The vote was 65,463 to 53,091 in favor of the contract, said Teamsters President William J. McCarthy in a statement from union headquarters in Washington.
The new contract, which covers about 146,000 full- and part-time UPS employees, is retroactive to Aug. 1 and runs through July 31, 1993.
It raises wages for the average full-time driver to nearly $18 an hour by Aug. 1, 1992.
McCarthy said the Teamsters' negotiating committee had recommended the membership reject the pact.
"I am disappointed that the company went to unprecedented lengths to persuade the workers to vote for their offer," he said. "In the final outcome, I believe that many of the company's employees were frightened by management's ability to use permanent replacement workers, or scabs, in the possible event of a strike."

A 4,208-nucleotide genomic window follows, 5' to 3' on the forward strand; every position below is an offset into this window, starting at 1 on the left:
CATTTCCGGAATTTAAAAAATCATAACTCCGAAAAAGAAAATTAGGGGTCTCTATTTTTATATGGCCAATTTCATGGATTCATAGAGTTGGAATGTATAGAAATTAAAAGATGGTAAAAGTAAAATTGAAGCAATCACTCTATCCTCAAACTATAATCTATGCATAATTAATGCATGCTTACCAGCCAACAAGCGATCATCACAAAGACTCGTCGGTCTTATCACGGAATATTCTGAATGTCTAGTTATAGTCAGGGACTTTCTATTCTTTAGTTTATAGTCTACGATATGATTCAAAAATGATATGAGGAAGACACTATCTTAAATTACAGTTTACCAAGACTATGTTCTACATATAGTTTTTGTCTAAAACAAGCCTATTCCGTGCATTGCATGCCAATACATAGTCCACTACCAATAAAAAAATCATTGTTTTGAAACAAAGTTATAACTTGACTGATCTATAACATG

UPS, the world's No. 1 package handler, delivers more than 10 million packages a day, and made 2.8 billion deliveries in 1989 for $12.4 billion in revenue. It has about 150,000 part-time and full-time employees who are Teamsters members, out of a total work force of 230,000.
The strike threat forced UPS customers and competitors to develop alternate plans. Some customers began shifting their business to the U.S. Postal Service or Roadway Package System, Inc. of Pittsburgh, UPS's two main ground-delivery competitors.
The proposed contract raises wages for the average UPS full-time driver a minimum of $1.50 an hour by August 1, 1992, to nearly $18 an hour from $16.10.